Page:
As advance care planning coordinator for Kōkua Mau, a Honolulu nonprofit working to improve end-of-life care, Hope Ililaniokakahiaka Young works with religious congregations, community groups and employers to offer presentations on advance care planning.
They use the resources of the Conversation Project to help start discussions – which she acknowledges can be hard.
“There are many people who don’t want to consider their own mortality, and that is a challenge for their loved ones,” she said. Others say their children don’t want to hear them talk about it. That’s when she flips the subject on its head and says, “It’s not about dying. It’s about living well up to the point of death.”
The alternative to having that discussion? Making your loved ones guess what you would want. That can cause tremendous guilt, Young said.
“I’ve heard from people who say, ‘I didn’t know whether I was making the right choice … while Mom was not able to tell me what she wanted. I hope I did the right thing.’ People carry that guilt with them throughout life,” said Young.
Advance Planning in Diverse Communities
Karen Bullock grew up in a poor, rural community in North Carolina where no one in her African American family went to a doctor for preventive care. Historically, people of color have not had the same access to care as whites, she noted – so the idea of putting your health care wishes on a written legal document to be used by an institution that has never supported you may make little sense.
“When you have a lifetime of not engaging in a health care system you can trust, it’s very difficult to think that [the system] is going to do something that the people you’ve lived with your entire life won’t do,” said Bullock, a professor and head of the School of Social Work at North Carolina State University in Raleigh.
In fact, asking people of color to put their wishes in writing can undermine trust even further, Bullock said, because it implies that providers view the patient’s family members with suspicion. “The writing down part is the part that makes them fear that their family is going to lose control,” she said.
“We cannot make a guess about what somebody else wants.”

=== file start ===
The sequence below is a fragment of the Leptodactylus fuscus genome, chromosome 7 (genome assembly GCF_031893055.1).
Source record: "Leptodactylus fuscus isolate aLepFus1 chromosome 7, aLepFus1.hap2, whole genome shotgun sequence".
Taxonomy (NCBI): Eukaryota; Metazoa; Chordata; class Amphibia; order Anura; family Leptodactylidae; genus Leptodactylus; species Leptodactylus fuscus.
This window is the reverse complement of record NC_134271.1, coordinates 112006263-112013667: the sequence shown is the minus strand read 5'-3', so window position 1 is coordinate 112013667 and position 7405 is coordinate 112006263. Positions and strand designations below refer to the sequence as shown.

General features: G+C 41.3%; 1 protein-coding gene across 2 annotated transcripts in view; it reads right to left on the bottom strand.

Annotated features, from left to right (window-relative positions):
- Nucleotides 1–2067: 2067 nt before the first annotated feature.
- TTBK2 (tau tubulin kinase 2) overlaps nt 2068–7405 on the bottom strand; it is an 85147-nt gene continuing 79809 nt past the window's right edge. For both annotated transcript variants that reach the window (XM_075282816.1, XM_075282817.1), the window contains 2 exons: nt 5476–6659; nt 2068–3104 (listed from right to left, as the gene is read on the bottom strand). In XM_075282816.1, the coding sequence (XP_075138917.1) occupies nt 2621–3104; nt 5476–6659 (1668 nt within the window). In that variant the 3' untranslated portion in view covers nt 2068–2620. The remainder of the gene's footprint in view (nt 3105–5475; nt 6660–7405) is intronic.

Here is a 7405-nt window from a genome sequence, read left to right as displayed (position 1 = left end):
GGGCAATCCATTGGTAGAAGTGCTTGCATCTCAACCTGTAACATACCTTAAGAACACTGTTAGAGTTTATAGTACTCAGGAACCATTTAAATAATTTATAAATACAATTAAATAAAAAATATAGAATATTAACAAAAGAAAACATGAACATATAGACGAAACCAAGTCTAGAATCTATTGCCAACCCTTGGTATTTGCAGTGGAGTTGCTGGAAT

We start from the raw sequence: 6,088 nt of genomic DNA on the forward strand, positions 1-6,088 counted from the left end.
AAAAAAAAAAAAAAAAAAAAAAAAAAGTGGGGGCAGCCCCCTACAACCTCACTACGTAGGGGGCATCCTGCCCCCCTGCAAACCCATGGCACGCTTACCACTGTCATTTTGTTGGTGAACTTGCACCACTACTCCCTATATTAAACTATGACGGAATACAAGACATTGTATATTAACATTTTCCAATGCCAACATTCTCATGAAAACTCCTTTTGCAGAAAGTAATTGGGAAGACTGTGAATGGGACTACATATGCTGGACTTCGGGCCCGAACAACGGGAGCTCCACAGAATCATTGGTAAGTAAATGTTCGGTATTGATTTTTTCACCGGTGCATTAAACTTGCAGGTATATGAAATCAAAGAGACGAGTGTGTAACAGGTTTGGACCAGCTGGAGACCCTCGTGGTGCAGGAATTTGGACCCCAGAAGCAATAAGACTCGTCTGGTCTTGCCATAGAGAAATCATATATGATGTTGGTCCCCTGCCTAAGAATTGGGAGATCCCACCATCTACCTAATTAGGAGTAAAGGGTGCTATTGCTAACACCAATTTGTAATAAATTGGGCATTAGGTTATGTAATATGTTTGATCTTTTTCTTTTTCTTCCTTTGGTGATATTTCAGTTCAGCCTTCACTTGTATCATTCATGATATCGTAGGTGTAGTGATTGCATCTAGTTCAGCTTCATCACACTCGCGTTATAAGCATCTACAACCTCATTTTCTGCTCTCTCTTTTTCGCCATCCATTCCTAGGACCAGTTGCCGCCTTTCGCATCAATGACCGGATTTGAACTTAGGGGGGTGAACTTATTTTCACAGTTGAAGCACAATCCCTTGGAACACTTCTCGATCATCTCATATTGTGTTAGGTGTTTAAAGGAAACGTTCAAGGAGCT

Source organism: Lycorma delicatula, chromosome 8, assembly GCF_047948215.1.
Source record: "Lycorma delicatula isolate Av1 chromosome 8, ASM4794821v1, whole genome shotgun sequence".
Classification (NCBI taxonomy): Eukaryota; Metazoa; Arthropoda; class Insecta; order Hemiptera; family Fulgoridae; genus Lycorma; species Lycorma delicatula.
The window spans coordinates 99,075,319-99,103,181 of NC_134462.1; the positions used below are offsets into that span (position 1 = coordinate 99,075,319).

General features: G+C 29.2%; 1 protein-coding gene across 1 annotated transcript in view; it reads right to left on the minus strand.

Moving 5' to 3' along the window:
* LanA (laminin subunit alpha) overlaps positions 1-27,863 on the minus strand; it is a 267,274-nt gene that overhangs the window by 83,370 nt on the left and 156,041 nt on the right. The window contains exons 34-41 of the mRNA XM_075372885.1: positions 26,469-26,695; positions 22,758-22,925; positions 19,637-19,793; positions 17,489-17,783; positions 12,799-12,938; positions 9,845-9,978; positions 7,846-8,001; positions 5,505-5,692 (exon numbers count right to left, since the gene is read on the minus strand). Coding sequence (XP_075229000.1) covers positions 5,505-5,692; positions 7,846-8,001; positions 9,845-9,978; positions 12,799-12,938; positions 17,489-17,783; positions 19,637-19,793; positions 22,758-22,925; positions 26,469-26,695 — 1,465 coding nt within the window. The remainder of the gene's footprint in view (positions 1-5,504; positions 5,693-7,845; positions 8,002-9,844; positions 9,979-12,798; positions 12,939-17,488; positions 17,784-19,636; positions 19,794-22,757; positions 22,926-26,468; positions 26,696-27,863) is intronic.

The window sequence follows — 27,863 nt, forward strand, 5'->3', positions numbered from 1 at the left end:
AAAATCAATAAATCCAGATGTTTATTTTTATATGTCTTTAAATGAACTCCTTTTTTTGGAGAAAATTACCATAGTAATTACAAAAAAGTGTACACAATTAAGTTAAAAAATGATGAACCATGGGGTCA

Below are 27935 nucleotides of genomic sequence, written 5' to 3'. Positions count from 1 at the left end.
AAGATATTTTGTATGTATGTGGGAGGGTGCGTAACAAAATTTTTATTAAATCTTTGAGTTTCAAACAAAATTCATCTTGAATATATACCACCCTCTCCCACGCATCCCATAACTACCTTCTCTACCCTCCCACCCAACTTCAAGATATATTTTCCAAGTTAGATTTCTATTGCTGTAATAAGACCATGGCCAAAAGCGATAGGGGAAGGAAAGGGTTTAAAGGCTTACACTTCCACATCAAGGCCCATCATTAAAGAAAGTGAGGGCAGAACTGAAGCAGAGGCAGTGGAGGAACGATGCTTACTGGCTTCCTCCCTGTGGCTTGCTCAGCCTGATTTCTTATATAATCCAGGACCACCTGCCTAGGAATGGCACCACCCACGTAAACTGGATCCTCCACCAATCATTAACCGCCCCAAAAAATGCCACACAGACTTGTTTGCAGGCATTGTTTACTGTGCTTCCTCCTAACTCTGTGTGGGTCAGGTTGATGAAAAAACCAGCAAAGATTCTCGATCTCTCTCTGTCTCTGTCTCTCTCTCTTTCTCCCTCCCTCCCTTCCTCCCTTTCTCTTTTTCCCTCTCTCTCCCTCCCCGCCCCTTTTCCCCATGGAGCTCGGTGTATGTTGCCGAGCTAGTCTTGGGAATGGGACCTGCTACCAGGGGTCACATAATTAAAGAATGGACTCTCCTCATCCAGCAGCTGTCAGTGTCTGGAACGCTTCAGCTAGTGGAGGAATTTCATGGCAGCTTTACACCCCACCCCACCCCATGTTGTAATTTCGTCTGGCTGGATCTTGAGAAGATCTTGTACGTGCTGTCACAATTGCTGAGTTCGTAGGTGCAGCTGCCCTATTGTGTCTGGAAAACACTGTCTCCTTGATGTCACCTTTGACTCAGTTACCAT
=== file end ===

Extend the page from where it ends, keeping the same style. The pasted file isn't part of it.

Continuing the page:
What’s more, communities of color often have a group-oriented, collaborative approach to decision-making that does not fit the individualistic focus of much advance care planning.
“For many Black and brown people, those decisions are made collectively,” Bullock said.
Still, talking about your wishes with loved ones is vitally important, she said. Health care providers and social workers can encourage families to begin these conversations.
Bullock said her mother talked with her about her wishes after she was diagnosed with cancer, and for that she is forever grateful. When she returned to work following her mother’s death, she was at peace.
“I had done all the things I knew my mom wanted me to do,” she said. “And that’s the beauty in it. I want people to know there’s a gift that you can give your family, to have these conversations, so that you will know you’ve done all you could do to help your loved one die well.”
Bringing Others Along
After going through the death of her first husband, Lisa Cassaro now guides others in completing their advance care planning. But she is reminded that her work starts at home: She is trying to persuade her 33-year-old son, a truck driver, to complete his advance directive. While she thinks she knows what he would want, she’s not sure.
“We don’t live in other people’s heads – what someone thinks about in the quiet of the night … thinking about their time on Earth – we cannot make a guess about what somebody else wants,” she said.
“As his mama, I’m like, ‘We’re going to sit down this weekend [and get it done],'” she said.
By Emily Gurnon | April 16, 2021